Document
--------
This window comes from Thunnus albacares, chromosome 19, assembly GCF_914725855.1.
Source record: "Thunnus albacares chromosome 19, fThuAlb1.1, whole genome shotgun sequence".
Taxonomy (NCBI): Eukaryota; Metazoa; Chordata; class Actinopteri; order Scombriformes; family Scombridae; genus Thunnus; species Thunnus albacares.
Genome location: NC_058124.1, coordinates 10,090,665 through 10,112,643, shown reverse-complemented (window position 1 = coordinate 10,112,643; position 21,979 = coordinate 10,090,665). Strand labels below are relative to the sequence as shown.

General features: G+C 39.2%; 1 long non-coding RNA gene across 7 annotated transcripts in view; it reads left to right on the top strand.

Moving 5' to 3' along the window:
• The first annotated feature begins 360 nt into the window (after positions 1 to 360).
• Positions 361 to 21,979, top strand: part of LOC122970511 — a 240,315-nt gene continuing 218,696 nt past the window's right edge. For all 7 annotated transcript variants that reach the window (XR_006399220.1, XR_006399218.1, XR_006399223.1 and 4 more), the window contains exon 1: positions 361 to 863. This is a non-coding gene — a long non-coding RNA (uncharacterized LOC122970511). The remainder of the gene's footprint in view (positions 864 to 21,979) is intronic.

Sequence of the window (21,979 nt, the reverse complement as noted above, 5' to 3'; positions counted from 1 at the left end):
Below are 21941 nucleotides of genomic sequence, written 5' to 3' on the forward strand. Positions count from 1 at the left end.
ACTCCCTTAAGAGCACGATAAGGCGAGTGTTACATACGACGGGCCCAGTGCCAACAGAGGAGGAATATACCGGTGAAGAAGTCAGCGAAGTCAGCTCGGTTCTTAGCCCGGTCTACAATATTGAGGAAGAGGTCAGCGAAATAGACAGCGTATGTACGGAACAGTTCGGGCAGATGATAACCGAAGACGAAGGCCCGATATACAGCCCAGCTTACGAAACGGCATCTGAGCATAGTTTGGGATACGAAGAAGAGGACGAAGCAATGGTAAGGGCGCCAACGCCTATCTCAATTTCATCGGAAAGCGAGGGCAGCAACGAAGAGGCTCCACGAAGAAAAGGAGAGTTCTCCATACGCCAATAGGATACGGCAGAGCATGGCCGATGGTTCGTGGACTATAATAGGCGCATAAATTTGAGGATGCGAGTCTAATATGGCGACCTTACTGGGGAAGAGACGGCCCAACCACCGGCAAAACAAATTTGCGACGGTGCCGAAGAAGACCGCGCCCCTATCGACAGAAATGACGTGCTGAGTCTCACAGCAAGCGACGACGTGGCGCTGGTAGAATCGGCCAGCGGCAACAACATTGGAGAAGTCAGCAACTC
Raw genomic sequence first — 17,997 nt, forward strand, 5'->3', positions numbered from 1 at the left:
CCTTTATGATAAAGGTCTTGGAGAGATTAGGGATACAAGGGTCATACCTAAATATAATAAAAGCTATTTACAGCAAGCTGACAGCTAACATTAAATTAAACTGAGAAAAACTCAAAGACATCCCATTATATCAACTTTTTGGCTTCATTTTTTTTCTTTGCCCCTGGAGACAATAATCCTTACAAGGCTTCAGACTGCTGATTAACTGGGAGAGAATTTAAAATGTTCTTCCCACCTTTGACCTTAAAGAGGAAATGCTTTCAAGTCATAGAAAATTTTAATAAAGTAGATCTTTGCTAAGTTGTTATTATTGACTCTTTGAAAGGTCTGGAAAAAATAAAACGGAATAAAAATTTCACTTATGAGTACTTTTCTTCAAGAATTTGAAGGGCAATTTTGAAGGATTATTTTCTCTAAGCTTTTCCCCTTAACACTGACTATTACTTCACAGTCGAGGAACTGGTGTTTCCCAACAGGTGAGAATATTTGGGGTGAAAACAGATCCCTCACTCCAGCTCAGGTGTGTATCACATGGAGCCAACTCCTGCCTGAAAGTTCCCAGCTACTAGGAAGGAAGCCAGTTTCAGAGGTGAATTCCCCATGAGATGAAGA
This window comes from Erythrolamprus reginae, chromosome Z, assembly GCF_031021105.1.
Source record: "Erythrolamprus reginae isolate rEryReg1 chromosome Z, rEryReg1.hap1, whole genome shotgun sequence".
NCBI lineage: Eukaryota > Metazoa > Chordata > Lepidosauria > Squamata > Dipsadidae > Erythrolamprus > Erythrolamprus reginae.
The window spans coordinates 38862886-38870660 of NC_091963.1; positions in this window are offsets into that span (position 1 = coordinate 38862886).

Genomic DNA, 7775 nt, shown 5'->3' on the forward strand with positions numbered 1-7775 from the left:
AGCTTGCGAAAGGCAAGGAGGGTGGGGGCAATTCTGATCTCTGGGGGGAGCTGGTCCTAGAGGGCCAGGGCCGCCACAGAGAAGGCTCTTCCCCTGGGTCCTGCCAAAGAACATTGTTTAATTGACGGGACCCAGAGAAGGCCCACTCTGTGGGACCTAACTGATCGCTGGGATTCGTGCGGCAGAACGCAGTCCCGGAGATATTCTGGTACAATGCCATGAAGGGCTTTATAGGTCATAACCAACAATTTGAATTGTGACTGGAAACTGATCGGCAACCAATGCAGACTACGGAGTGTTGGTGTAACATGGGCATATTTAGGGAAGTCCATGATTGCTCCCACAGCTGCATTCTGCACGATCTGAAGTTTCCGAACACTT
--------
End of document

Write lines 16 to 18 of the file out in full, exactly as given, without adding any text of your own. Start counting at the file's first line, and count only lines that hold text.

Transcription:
NCBI lineage: Eukaryota > Metazoa > Chordata > Lepidosauria > Squamata > Dipsadidae > Erythrolamprus > Erythrolamprus reginae.
The window spans coordinates 38862886-38870660 of NC_091963.1; positions in this window are offsets into that span (position 1 = coordinate 38862886).

Genomic DNA, 7775 nt, shown 5'->3' on the forward strand with positions numbered 1-7775 from the left: